Posts Tagged ‘house of shells’


DAY 199

You walk, meander among little Spanish streets. White buildings, white towns. Pueblos Blancos. Spanish floats from second-story windows, vendors attempt to thrust cheap goods in your hands.  A clank of forks sounds, the clatter of cooking escapes from the open doorways, enticing smells encase the air.

Starving, you search for a place to eat, a place to settle into a chair, listen to the sound of the sea, pull out your novel (which, incidentally enough, happens to be in French), sip your sangria, enjoy your food, fall in love with life itself. 

But, suddenly—you stumble upon this—La Casa de las Conchas.  It is unexpected. You didn’t know much about this town, aside from the castle. You came here for the castle. You came here because you had to go somewhere. You came here because someones else told you to. Word of mouth—the best way to travel, the best way to find the local flavour. 

But now that you’re here, you’re ready to discover—and you do! See what you’ve found? Here is house, a tall narrow house, a house that is completely covered with beautiful seashells.

How? Why? Who?

Even utilizing the internet, it is difficult to know, difficult to find the answer.  Who covered this building with shells? And why would one go through that much work?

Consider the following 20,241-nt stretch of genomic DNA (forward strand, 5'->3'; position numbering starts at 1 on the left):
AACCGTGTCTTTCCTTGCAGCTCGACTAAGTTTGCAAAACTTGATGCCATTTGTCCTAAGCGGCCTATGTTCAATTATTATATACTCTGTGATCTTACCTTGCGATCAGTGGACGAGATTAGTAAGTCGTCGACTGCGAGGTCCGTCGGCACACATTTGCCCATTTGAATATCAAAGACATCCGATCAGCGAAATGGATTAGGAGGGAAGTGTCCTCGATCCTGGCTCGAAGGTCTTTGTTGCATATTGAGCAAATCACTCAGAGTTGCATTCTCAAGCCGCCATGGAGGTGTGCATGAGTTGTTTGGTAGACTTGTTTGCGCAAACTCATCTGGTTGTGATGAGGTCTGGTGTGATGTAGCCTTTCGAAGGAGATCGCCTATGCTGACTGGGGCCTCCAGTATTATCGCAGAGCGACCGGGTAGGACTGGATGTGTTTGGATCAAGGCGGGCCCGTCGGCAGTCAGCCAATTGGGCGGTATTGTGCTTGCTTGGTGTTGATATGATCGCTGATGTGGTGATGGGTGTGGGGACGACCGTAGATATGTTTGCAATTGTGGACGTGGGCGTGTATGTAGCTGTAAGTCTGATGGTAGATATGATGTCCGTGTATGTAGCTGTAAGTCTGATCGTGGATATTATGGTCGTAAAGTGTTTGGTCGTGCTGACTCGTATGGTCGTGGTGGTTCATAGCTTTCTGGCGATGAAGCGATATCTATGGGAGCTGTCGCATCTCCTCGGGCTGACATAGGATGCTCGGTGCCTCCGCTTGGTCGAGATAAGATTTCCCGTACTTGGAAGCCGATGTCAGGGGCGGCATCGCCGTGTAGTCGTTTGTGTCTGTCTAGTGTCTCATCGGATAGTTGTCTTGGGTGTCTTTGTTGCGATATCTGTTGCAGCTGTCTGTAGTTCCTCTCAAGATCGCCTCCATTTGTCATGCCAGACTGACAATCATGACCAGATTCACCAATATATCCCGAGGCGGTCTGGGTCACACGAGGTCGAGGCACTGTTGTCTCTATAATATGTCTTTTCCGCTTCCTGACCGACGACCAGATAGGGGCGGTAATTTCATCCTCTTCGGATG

This house, it is a work of art. Sadly, the only thing that is inside is more tourist traps.

I didn’t go in.

I took a photo, and moved on.

Later, if I translated the webpage correctly, I got the full story.  In the 1950’s, a family of five needed work.  The woman, Justa, intrigued by history and full of love for her city, became a the first local tour guide. She found enough tourists to eventually buy this little house by the sea, a house for her and her family to reside in.  The father loved the sea so much that he began designs of sailors and ships to decorate the walls. He added a shell, then another.  With the support of the townspeople, he kept going, Another, another. All shells found in the area, all shells collected from the local sea, until the entire façade was covered. Thus, La Casa de las Conchas was born. By 1961, it had become a local landmark.

So the family went from giving tours of the local monuments to creating them. A full about-face.

I find that fascinating.   


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